Entries from December 2011 ↓

Brno Doc Sprint Update

If you are contributing to GNOME documentation, probably you already read about the Brno Doc Sprint (and the Developer Conference) that takes place in Brno, February 17-21, 2012, at the Faculty of Informatics at Masaryk University (from February 17-18) and at the Red Hat Czech Office (from February 19-21).

For those of you attending this documentation event, the organizers have special arrangements with one of the hotels near both doc sprint venues to provide the attendees a discounted rate. See the Developer Conference wiki page for more details.

To be able to receive the discounted rate, please confirm your attendance by January 9, 2012 on the doc sprint wiki page.

Please also remember to fill in your arrival and depart dates, and, since the special rate is for double-bed rooms, your roommate.

See you all in Brno!

The Developer Conference 2012 poster

Czech translations and Google Code-in 2011

This year, the GNOME Czech Translation Team officially participates in the Google Code-in program for pre-university students ages 13-18. I joined the GNOME mentors group and submitted four tasks so that students can help our team with updating GNOME 3.4 translations for gnome-system-monitor and seahorse’s UI, and brasero and file-roller’s documentation.

The full announcement in Czech was posted to the Czech translation team mailing list.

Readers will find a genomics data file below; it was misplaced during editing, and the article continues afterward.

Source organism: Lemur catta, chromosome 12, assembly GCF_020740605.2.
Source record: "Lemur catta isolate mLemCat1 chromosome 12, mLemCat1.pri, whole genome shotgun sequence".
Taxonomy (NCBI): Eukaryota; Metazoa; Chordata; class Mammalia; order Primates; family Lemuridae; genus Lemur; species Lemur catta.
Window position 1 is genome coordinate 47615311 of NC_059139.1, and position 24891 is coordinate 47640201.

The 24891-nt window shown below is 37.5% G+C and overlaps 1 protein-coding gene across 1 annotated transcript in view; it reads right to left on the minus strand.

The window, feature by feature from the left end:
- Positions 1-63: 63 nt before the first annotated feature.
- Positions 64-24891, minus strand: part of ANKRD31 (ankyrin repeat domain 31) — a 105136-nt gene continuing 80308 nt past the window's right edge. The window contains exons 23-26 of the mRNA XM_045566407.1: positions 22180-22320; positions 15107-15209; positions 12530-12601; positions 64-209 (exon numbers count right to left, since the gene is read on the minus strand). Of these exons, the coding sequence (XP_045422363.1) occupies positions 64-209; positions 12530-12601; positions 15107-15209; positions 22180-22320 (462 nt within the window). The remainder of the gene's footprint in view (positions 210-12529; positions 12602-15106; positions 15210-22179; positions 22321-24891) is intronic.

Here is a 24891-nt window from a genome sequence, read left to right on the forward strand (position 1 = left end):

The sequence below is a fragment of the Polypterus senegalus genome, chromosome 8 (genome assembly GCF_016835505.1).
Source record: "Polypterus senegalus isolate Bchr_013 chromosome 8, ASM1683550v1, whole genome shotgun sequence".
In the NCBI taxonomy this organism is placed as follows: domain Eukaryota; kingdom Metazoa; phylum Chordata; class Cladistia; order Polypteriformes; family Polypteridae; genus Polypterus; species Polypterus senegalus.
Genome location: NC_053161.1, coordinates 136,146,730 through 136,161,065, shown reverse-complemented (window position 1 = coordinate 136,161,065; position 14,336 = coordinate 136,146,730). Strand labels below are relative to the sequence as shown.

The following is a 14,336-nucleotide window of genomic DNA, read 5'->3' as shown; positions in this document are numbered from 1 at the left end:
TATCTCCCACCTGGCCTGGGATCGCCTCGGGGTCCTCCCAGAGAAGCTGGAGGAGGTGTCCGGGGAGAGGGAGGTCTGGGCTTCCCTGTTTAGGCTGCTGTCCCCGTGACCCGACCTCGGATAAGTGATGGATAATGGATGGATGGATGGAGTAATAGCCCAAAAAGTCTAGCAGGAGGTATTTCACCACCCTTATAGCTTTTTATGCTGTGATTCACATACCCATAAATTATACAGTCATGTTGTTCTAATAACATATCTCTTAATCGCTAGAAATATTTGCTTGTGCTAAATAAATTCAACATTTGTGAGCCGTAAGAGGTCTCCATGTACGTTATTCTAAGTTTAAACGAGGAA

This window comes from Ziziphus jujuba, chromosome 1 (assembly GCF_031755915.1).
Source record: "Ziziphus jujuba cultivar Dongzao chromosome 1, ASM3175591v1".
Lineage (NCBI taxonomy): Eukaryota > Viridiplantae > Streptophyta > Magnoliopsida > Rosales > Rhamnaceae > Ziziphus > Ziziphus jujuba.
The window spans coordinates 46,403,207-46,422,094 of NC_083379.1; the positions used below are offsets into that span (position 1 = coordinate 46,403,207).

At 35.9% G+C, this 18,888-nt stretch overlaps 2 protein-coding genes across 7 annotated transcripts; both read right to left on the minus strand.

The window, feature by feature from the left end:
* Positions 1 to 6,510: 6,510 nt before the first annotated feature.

Great news is that one of the tasks has been already claimed by a student. But if you know anybody interested and suitable to participate in the program, or if you’re a Czech-speaking student yourself, don’t hesitate and claim your task today! Just keep in mind that all works stop on January 16, 2012.

From looking at the list of tasks submitted for the GNOME Project, it’s very pleasing to see that there are several GNOME translation teams also taking part in the program, besides other, perhaps more usual tasks oriented on coding, documentation, etc.

Big thanks goes to our Czech teammate André Klapper for providing me with some useful information and, above all, for coordinating the whole effort from the GNOME end.

And, obviously, big thanks to Google for organizing this program.

Mission Statement

This mission statement I like and I think you will like it too. Not just because, as they put it, their mission is to consistently conjugate through dynamism, surrealism and semanticism in order to further their goals of hysterical servlet hypotenae.

Well written guys, keep it up! Now let’s all do our part and revolve vertically and evolve dynamically.

GNOME Localization Update for Q3 2011

During Q3, GNOME localization teams efforts were focused mainly on delivering translation support for the GNOME 3.2 release, which was shipped on September 28. In this release, there were more than 50 languages with at least 80 percent of strings translated, including the user and administration guides.

One of the participants in the GNOME Outreach Program for Women that took place from May 23 to August 22, Priscilla Mahlangu, completed the first localization intern in the history of the program after working on Zulu translations with Friedel Wolff as her mentor. As a result, she managed to improve Zulu localization from ca. 4 percent of translated strings to ca. 10 percent.

As the first team ever, the Spanish team was able to complete the translation of the official GIMP documentation, thanks to the work done by a Spanish translator, Ignacio AntI.

Thanks to the contributions from Claude Paroz and Gil Forcada, the GNOME localization platform Damned Lies, running on l10n.gnome.org, saw a number of improvements in this quarter, including work on implementing support for word statistics.